This example shows the two-process model working regularly. Both of these processes have a peak and an ebb during the 24-hour cycle. The morning, after we shrug off sleep inertia, is typically when our mental capability levels at their highest. Process S slowly starts picking up and builds pressure as the day goes by. Circadian rhythm maintains this pressure and keeps it in check, so as to help prolong our time awake until nightfall when it enables melatonin production and induces sleep. Plainly explained, Process S peaks right before you fall asleep, and is at its lowest right before you wake up. Process C is at its ebb when you fall asleep, and peaks sometime midday.

What this essentially means by extent is that process S and process C might gang up on you when you are trying to stay awake after not sleeping for an extended period. Such a situation isn’t uncommon when working at a shift job. Case in point: After being awake the whole day, a surgeon, the only one available at the time, has to operate at 5 A.M. The sleep drive in his brain is over the roof, and the circadian rhythm isn’t making it any easier to keep his eyes open, insisting that it is nighttime and he should be sleeping. This sleepy cloud can seriously compromise our abilities and put us at risk of injuries and accidents, not to mention cause sleep deprivation issues if it happens on a more regular basis.

However, there are also times where the two processes work against each other, usually prompted by a sudden change in our surroundings or a stretch of our wakeful state beyond the regular sleep schedule.

When the Processes Collide

The perfect example is jet-lag; changing time-zones so suddenly leaves your body confused for up to a few weeks. As a result, as tired as you may feel, your circadian rhythm refuses to let you rest at night because according to recent experience, it’s not supposed to be night. It hasn’t yet successfully tuned your internal clock to match the day-night rhythm of the zone.

Another testimony to these two processes clashing occasionally occurs when you come home in the early morning after pulling an all-nighter and find it impossible to fall asleep. Once again, it’s process C, letting you know that you missed your shot because the night is over. Although it can create quite a struggle sometimes, this strict internal clock sometimes covers for you, helping you stay awake during the day even after a slim sleeping session the previous night, or fall asleep at night even though you weren’t feeling very tired.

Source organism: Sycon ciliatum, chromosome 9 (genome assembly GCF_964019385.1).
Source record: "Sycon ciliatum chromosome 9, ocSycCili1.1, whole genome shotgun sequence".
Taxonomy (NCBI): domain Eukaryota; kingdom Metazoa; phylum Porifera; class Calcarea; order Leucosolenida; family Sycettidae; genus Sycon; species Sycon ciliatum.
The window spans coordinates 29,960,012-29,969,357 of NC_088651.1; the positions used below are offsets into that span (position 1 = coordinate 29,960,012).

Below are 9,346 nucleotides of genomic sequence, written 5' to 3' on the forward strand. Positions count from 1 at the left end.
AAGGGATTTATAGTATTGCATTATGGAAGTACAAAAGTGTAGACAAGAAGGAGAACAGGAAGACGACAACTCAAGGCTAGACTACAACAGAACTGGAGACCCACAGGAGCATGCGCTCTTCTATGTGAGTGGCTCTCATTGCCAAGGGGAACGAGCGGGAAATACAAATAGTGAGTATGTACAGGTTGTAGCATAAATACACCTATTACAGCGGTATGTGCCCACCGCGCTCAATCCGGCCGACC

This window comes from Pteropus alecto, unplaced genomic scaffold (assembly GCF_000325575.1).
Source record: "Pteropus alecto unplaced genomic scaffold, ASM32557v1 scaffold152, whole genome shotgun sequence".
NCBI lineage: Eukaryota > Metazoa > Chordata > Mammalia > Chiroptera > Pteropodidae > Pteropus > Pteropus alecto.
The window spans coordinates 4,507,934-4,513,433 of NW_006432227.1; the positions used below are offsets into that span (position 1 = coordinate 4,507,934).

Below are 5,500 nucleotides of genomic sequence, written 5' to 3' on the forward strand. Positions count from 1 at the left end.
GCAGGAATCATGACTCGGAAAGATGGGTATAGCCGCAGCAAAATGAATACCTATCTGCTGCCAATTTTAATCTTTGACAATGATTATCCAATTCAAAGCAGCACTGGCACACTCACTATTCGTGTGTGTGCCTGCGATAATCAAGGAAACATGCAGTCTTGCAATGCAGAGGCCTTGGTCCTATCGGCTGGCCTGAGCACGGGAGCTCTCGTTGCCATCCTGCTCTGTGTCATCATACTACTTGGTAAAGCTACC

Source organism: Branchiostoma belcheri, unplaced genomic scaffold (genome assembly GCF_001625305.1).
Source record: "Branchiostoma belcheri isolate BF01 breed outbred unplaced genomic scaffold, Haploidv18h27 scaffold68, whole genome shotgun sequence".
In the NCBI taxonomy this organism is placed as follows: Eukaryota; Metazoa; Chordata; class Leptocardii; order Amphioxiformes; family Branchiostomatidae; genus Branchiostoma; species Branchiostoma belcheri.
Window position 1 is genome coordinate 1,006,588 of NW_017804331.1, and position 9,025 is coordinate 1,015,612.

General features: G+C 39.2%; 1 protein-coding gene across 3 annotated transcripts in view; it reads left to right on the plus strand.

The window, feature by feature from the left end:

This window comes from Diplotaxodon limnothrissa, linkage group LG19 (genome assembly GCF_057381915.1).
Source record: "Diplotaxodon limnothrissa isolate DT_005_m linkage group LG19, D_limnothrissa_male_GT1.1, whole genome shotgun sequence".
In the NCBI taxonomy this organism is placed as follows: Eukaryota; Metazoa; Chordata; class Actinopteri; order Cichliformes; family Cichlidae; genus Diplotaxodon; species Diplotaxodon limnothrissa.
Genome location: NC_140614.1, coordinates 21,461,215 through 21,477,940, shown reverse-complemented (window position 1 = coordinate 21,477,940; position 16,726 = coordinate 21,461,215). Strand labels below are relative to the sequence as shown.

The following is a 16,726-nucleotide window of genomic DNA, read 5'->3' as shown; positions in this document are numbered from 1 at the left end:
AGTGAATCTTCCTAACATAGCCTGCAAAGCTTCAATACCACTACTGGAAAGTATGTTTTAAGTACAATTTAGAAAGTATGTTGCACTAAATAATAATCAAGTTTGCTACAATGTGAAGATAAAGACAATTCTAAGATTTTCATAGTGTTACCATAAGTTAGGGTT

It’s important to remember that process S and process C function together to balance your sleep habits and aren’t independent, which is perfectly displayed in the fact that the clock genes (which control circadian rhythm) have a role in the homeostatic process as well. They are connected, and both required in order to provide fulfilling rest. If the circadian process becomes too strong, it can prevent you from catching up on sleep after being deprived. In the other direction, sleep deprivation can also weaken the circadian process. This Two-Process Model is helpful to navigate our sleep-wake cycle and predict daytime vigilance levels, but a lot of other factors also come to play when it comes to our general sleep and well being.

Ways you Might be Making it Difficult on Yourself

Although this model is very helpful in understanding what happens in our brain in different stages of the day, you have probably realized by now that you cannot rely on your body to be impeccable in every situation and fix problems it didn’t cause. There’s almost always something else interfering with the system externally and making things more complicated. Some of these factors have a sedative effect on you, some offset sleep, and most of them you have either heard of or are guilty of yourself.

– Irregular sleeping schedule. Maybe you switch shifts often; maybe just willingly postpone sleep to watch a show, then take long naps to try and make up for it. When this scattered behavior happens often, it can take a toll on your body. Your circadian rhythm desperately tries to make sense of what you are doing, causing you to feel tired pretty much all the time and not letting you sleep when you want. To avoid this effect, try sticking to a plan of going to bed at the same time every night, and waking up the same every morning. To fit this in your weekly schedule, find the earliest time you must wake up, maybe 7 A.M. on Wednesday for that 8 A.M. class, and then wake up at that time every other day as well. That way, your circadian clock will work to your advantage, plus you will guarantee not feeling lost in class on Wednesday.


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Tanya is a professional writer and editor with a B.A. in English from the University of Chicago. Tanya has been fighting insomnia for most of her adult life, and she knows firsthand how vital a good night’s rest can be for people with sleep problems.